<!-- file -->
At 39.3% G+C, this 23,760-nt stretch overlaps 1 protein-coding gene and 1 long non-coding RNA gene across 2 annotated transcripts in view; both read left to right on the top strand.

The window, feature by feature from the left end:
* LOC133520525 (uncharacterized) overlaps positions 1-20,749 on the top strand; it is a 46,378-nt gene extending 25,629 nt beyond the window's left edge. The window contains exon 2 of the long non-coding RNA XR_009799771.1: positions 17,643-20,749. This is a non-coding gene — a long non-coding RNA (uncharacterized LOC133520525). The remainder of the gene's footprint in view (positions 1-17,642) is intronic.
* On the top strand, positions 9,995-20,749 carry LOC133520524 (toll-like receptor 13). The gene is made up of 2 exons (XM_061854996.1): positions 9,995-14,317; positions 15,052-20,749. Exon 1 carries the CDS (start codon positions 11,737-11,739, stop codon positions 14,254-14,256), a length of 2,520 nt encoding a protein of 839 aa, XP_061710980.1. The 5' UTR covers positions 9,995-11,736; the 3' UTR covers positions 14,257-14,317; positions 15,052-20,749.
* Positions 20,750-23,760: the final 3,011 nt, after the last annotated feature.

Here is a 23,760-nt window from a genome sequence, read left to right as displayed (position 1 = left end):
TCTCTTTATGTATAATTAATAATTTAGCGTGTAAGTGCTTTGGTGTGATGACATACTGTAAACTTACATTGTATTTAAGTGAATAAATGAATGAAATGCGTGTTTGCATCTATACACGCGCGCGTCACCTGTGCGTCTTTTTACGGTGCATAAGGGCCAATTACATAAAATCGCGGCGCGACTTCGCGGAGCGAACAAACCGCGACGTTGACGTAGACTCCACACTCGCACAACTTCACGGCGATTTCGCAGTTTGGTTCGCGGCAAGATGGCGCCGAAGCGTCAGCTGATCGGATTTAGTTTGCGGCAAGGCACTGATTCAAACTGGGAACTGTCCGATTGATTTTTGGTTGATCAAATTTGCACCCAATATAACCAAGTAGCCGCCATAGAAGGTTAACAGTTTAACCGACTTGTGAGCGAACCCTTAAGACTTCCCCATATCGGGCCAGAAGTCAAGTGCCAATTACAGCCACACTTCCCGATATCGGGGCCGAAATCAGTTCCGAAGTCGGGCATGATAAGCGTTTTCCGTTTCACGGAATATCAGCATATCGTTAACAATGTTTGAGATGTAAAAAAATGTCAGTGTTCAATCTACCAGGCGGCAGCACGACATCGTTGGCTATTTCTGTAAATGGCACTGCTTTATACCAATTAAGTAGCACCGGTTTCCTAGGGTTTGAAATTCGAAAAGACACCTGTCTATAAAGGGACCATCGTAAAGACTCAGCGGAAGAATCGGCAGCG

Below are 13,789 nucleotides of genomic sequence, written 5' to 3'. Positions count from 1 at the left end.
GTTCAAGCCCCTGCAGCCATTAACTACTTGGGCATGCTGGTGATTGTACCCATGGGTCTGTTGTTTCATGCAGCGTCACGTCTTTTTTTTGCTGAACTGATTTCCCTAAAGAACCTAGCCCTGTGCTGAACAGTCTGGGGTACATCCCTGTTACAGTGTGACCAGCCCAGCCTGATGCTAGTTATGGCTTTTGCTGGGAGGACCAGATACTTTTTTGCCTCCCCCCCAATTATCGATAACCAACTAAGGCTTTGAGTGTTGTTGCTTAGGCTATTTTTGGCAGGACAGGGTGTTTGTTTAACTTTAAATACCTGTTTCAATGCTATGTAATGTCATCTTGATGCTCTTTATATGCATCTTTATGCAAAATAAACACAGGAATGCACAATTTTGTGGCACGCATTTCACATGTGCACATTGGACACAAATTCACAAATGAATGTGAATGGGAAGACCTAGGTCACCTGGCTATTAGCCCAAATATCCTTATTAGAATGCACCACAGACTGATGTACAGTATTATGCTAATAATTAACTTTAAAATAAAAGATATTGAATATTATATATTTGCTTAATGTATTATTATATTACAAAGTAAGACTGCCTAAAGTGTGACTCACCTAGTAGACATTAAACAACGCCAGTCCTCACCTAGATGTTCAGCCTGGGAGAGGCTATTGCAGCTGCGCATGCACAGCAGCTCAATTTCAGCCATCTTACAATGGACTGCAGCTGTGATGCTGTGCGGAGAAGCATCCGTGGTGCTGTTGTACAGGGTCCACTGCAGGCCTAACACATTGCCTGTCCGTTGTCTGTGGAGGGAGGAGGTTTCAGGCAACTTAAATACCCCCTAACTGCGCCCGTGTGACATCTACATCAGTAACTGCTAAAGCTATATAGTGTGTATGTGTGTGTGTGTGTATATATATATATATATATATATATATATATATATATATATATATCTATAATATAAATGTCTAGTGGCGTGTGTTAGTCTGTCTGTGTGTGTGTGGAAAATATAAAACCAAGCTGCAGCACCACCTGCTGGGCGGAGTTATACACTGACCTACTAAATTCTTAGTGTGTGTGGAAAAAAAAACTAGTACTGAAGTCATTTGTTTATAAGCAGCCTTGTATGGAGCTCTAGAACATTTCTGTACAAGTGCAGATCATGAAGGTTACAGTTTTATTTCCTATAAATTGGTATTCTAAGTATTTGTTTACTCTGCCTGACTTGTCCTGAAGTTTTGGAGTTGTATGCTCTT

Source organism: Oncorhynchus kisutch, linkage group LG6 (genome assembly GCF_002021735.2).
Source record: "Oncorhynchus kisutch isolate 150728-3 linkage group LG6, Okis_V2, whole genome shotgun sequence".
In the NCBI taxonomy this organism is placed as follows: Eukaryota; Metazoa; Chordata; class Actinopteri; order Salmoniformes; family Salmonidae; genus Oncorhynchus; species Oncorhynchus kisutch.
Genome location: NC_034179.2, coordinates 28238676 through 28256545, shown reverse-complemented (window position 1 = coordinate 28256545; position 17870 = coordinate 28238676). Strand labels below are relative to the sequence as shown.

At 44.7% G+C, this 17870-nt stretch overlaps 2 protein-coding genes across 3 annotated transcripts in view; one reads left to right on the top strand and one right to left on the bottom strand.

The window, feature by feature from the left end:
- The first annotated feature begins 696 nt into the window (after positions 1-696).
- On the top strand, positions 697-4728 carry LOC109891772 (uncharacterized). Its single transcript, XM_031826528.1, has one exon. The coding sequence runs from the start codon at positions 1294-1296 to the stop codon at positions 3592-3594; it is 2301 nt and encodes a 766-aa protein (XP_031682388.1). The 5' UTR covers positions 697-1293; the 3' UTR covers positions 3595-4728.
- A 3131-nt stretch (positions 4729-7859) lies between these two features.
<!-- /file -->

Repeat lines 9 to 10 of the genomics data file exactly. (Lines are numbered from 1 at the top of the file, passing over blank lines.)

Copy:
GTTCAAGCCCCTGCAGCCATTAACTACTTGGGCATGCTGGTGATTGTACCCATGGGTCTGTTGTTTCATGCAGCGTCACGTCTTTTTTTTGCTGAACTGATTTCCCTAAAGAACCTAGCCCTGTGCTGAACAGTCTGGGGTACATCCCTGTTACAGTGTGACCAGCCCAGCCTGATGCTAGTTATGGCTTTTGCTGGGAGGACCAGATACTTTTTTGCCTCCCCCCCAATTATCGATAACCAACTAAGGCTTTGAGTGTTGTTGCTTAGGCTATTTTTGGCAGGACAGGGTGTTTGTTTAACTTTAAATACCTGTTTCAATGCTATGTAATGTCATCTTGATGCTCTTTATATGCATCTTTATGCAAAATAAACACAGGAATGCACAATTTTGTGGCACGCATTTCACATGTGCACATTGGACACAAATTCACAAATGAATGTGAATGGGAAGACCTAGGTCACCTGGCTATTAGCCCAAATATCCTTATTAGAATGCACCACAGACTGATGTACAGTATTATGCTAATAATTAACTTTAAAATAAAAGATATTGAATATTATATATTTGCTTAATGTATTATTATATTACAAAGTAAGACTGCCTAAAGTGTGACTCACCTAGTAGACATTAAACAACGCCAGTCCTCACCTAGATGTTCAGCCTGGGAGAGGCTATTGCAGCTGCGCATGCACAGCAGCTCAATTTCAGCCATCTTACAATGGACTGCAGCTGTGATGCTGTGCGGAGAAGCATCCGTGGTGCTGTTGTACAGGGTCCACTGCAGGCCTAACACATTGCCTGTCCGTTGTCTGTGGAGGGAGGAGGTTTCAGGCAACTTAAATACCCCCTAACTGCGCCCGTGTGACATCTACATCAGTAACTGCTAAAGCTATATAGTGTGTATGTGTGTGTGTGTGTATATATATATATATATATATATATATATATATATATATATATATCTATAATATAAATGTCTAGTGGCGTGTGTTAGTCTGTCTGTGTGTGTGTGGAAAATATAAAACCAAGCTGCAGCACCACCTGCTGGGCGGAGTTATACACTGACCTACTAAATTCTTAGTGTGTGTGGAAAAAAAAACTAGTACTGAAGTCATTTGTTTATAAGCAGCCTTGTATGGAGCTCTAGAACATTTCTGTACAAGTGCAGATCATGAAGGTTACAGTTTTATTTCCTATAAATTGGTATTCTAAGTATTTGTTTACTCTGCCTGACTTGTCCTGAAGTTTTGGAGTTGTATGCTCTT

Source organism: Oncorhynchus kisutch, linkage group LG6 (genome assembly GCF_002021735.2).